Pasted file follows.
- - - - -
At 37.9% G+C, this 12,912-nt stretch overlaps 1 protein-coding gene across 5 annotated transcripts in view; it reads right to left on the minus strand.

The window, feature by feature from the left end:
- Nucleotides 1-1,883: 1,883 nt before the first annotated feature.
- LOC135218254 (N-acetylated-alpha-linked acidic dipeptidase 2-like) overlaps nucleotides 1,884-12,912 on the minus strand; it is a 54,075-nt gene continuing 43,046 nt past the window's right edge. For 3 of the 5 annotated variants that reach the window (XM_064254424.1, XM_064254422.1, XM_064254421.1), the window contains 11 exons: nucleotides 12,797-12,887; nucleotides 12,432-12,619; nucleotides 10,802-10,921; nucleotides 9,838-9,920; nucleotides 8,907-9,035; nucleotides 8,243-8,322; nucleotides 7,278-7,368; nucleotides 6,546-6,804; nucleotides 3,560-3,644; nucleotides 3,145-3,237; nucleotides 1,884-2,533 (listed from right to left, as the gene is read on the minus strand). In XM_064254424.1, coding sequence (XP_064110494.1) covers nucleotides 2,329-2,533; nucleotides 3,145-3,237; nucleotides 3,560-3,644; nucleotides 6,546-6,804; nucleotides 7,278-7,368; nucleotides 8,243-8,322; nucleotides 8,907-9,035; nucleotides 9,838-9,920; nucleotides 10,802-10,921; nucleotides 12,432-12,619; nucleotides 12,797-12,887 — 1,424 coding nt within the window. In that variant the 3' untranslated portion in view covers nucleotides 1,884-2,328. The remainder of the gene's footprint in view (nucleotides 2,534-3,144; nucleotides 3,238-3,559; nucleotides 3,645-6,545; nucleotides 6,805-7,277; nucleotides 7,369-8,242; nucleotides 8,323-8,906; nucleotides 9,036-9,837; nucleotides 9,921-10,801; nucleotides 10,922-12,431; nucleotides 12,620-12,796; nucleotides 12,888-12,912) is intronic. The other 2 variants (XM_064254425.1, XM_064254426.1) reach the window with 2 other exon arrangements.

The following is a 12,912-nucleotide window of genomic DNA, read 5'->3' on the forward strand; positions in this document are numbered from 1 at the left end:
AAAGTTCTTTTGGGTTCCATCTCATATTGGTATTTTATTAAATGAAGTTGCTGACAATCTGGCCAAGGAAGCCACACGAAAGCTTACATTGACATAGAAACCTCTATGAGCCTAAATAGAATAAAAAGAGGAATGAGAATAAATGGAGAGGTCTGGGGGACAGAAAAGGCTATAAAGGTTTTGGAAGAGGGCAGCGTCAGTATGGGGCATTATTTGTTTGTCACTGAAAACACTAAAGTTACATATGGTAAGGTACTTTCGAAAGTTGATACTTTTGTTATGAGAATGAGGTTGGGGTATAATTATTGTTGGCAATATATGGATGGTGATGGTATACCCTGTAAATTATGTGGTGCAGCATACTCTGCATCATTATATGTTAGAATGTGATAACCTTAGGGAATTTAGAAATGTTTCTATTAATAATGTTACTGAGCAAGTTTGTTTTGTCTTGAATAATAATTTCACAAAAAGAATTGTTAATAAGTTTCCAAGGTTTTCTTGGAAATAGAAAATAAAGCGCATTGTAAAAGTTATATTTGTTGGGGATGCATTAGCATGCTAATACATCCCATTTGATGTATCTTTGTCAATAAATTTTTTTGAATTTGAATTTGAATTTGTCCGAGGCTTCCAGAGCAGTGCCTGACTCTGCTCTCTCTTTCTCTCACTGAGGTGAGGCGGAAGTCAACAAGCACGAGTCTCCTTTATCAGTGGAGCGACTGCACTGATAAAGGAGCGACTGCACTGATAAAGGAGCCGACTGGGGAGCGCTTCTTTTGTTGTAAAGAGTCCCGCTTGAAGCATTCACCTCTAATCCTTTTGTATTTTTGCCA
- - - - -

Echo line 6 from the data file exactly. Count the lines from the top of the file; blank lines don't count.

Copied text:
AAAGTTCTTTTGGGTTCCATCTCATATTGGTATTTTATTAAATGAAGTTGCTGACAATCTGGCCAAGGAAGCCACACGAAAGCTTACATTGACATAGAAACCTCTATGAGCCTAAATAGAATAAAAAGAGGAATGAGAATAAATGGAGAGGTCTGGGGGACAGAAAAGGCTATAAAGGTTTTGGAAGAGGGCAGCGTCAGTATGGGGCATTATTTGTTTGTCACTGAAAACACTAAAGTTACATATGGTAAGGTACTTTCGAAAGTTGATACTTTTGTTATGAGAATGAGGTTGGGGTATAATTATTGTTGGCAATATATGGATGGTGATGGTATACCCTGTAAATTATGTGGTGCAGCATACTCTGCATCATTATATGTTAGAATGTGATAACCTTAGGGAATTTAGAAATGTTTCTATTAATAATGTTACTGAGCAAGTTTGTTTTGTCTTGAATAATAATTTCACAAAAAGAATTGTTAATAAGTTTCCAAGGTTTTCTTGGAAATAGAAAATAAAGCGCATTGTAAAAGTTATATTTGTTGGGGATGCATTAGCATGCTAATACATCCCATTTGATGTATCTTTGTCAATAAATTTTTTTGAATTTGAATTTGAATTTGTCCGAGGCTTCCAGAGCAGTGCCTGACTCTGCTCTCTCTTTCTCTCACTGAGGTGAGGCGGAAGTCAACAAGCACGAGTCTCCTTTATCAGTGGAGCGACTGCACTGATAAAGGAGCGACTGCACTGATAAAGGAGCCGACTGGGGAGCGCTTCTTTTGTTGTAAAGAGTCCCGCTTGAAGCATTCACCTCTAATCCTTTTGTATTTTTGCCA